Published: 27 March 2014

Building an internal communications function at ActionAid

When ActionAid developed its new organisational strategy in 2011, the charity took the opportunity to re-model and re-vitalise its internal communications. I provided training and worked on key strategic messages with them and recently caught up with Judith Davey, director of people, performance and accountability to hear about the difference it has made.

What does internal communication mean at ActionAid?

Internal communication is a vital tool for creating staff engagement with our mission to end poverty and injustice around the world. We communicate strategic messages and information about our performance and achievements to staff and trustees.

We use a variety of channels including a weekly email bulletin, face-to-face staff briefings, the intranet, learning circles (where staff share their experiences of our programme and country work) and coffee mornings with the director.

How is the internal communication function resourced?

We take a networked approach to resourcing, so we do not have a full-time internal communications team. Instead we have a core team made up of representatives from key teams, such as HR, planning, brand, IT and our office outside London. This group has developed an internal comms strategy and provides high level oversight to ensure content and channels are in line with it. Champions within each department promote internal comms priorities and provide content.

Overall responsibility sits with me as a director, but we recognise everyone has a responsibility for effective communication. The core team has developed a toolkit to help project managers communicate effectively.

How did you get your internal communications function up and running?

The senior leadership team reviewed different approaches to internal communication and decided the decentralised, networked option best fits our requirements and culture. Co-developing these strategic messages with a broad group of managers was a really valuable thing to do, as was building them into our induction programme. This helped to embed them into our organisational language and everyday conversations. We also started to communicate key decisions made by the senior leadership team in the weekly email.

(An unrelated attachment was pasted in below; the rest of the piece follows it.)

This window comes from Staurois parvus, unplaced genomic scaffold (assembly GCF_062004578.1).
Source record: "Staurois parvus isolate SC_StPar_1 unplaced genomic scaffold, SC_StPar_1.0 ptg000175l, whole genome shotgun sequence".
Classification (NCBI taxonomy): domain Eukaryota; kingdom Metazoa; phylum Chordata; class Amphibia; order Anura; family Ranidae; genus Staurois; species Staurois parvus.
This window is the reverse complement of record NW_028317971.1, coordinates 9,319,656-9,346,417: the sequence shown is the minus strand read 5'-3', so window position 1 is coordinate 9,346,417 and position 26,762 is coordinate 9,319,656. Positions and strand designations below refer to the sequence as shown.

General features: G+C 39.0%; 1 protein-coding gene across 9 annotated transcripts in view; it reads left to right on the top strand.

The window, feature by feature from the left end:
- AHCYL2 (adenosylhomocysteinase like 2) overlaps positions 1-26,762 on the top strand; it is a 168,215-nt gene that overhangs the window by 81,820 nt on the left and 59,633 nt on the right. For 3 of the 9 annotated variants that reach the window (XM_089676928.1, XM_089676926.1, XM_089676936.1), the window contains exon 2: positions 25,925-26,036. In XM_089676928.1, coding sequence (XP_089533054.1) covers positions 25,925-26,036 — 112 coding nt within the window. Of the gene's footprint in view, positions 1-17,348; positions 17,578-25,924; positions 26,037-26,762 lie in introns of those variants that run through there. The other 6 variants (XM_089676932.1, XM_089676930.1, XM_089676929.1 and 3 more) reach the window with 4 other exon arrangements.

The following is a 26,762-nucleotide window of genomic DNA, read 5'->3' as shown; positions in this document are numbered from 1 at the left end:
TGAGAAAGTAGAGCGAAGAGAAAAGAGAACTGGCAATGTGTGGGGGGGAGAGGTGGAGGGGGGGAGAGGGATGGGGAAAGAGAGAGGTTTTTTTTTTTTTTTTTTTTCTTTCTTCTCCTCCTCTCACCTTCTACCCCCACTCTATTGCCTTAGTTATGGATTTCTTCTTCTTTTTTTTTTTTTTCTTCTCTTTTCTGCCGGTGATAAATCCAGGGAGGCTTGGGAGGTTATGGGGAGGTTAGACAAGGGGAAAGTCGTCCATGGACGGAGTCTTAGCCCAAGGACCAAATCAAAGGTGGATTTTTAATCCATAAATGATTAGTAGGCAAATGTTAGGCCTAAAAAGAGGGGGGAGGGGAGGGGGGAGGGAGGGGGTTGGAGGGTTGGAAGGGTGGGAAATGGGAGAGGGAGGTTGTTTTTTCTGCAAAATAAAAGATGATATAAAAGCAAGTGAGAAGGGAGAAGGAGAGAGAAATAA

What have you had to invest to get internal communications going?

The investment is largely in terms of leadership focus and people time. We have a tiny budget for external support as required and that budget is sufficient, as we have organised and resourced the function as ‘lean and mean’. It is also proving to be sustainable and effective.

If you add up all the time staff spend on internal comms it equates to about one full time member of staff.  This is a highly cost effective approach given the impact of the function compared to cost.

What difference has this more effective, strategic approach made?

The staff survey results released just over a year after we put the changes in place showed staff felt internal communication had improved substantially, with staff engagement up by over 20% since the staff survey two years earlier. We believe the work on internal comms played a role in this improvement. We’ve noticed new members of staff mention internal comms positively during their induction.

Even though the feedback was very positive, there are always things to improve. We developed an action plan based on the surveys and are currently re-energising people about our strategic messages, refreshing some of the approaches and improving the use of our intranet.

What advice do you have for others who want to improve their internal communications?

It’s really important to:

  • Focus on strategic communications as a priority rather than tactical or operational matters.
  • Closely align your learning and development programme with your drive for effective communication.
  • Secure expert advice at key moments.
  • Secure staff participation and involvement every step of the way.
  • Ensure you have clear benchmarks and KPIs against which you can gauge progress and build your improvement plans.
  • Invest in relevant training as required for a select number of internal communication champions across the organisation who can then roll out best practice to colleagues.
  • Encourage representation from each department on any internal communication project group to allow for quality insight and buy-in across the organisation.

Sarah Browning, freelance internal communications specialist, Browning York Ltd

Sarah has been working with not-for-profit organisations to improve their communications for 15 years. She helps them to identify and solve the organisational problems they are experiencing that can be addressed by an effective, planned approach to communication delivery. You can read more of her advice on improving communication at www.browningyork.com/blog